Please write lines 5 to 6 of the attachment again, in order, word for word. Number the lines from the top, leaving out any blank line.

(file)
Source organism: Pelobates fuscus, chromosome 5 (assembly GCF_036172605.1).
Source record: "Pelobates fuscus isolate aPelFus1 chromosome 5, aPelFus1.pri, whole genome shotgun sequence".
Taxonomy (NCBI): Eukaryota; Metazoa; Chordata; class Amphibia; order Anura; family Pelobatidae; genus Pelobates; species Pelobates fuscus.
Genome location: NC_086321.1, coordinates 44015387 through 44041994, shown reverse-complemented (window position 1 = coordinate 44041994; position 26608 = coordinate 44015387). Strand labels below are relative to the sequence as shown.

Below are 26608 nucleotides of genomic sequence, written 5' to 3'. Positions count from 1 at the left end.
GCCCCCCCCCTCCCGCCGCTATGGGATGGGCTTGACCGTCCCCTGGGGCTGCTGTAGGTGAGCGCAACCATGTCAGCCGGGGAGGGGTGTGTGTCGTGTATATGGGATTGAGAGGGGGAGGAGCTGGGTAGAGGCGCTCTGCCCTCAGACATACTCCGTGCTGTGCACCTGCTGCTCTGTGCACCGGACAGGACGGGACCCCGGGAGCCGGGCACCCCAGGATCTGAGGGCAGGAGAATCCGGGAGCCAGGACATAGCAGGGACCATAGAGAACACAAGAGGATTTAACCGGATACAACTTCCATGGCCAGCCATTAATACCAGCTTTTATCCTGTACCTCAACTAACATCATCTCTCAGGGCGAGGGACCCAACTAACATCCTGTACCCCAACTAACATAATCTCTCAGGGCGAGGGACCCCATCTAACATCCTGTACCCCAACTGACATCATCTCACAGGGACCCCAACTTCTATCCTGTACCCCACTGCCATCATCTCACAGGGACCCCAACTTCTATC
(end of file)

Below are 26608 nucleotides of genomic sequence, written 5' to 3'. Positions count from 1 at the left end.
GCCCCCCCCCTCCCGCCGCTATGGGATGGGCTTGACCGTCCCCTGGGGCTGCTGTAGGTGAGCGCAACCATGTCAGCCGGGGAGGGGTGTGTGTCGTGTATATGGGATTGAGAGGGGGAGGAGCTGGGTAGAGGCGCTCTGCCCTCAGACATACTCCGTGCTGTGCACCTGCTGCTCTGTGCACCGGACAGGACGGGACCCCGGGAGCCGGGCACCCCAGGATCTGAGGGCAGGAGAATCCGGGAGCCAGGACATAGCAGGGACCATAGAGAACACAAGAGGATTTAACCGGATACAACTTCCATGGCCAGCCATTAATACCAGCTTTTATCCTGTACCTCAACTAACATCATCTCTCAGGGCGAGGGACCCAACTAACATCCTGTACCCCAACTAACATAATCTCTCAGGGCGAGGGACCCCATCTAACATCCTGTACCCCAACTGACATCATCTCACAGGGACCCCAACTTCTATCCTGTACCCCACTGCCATCATCTCACAGGGACCCCAACTTCTATC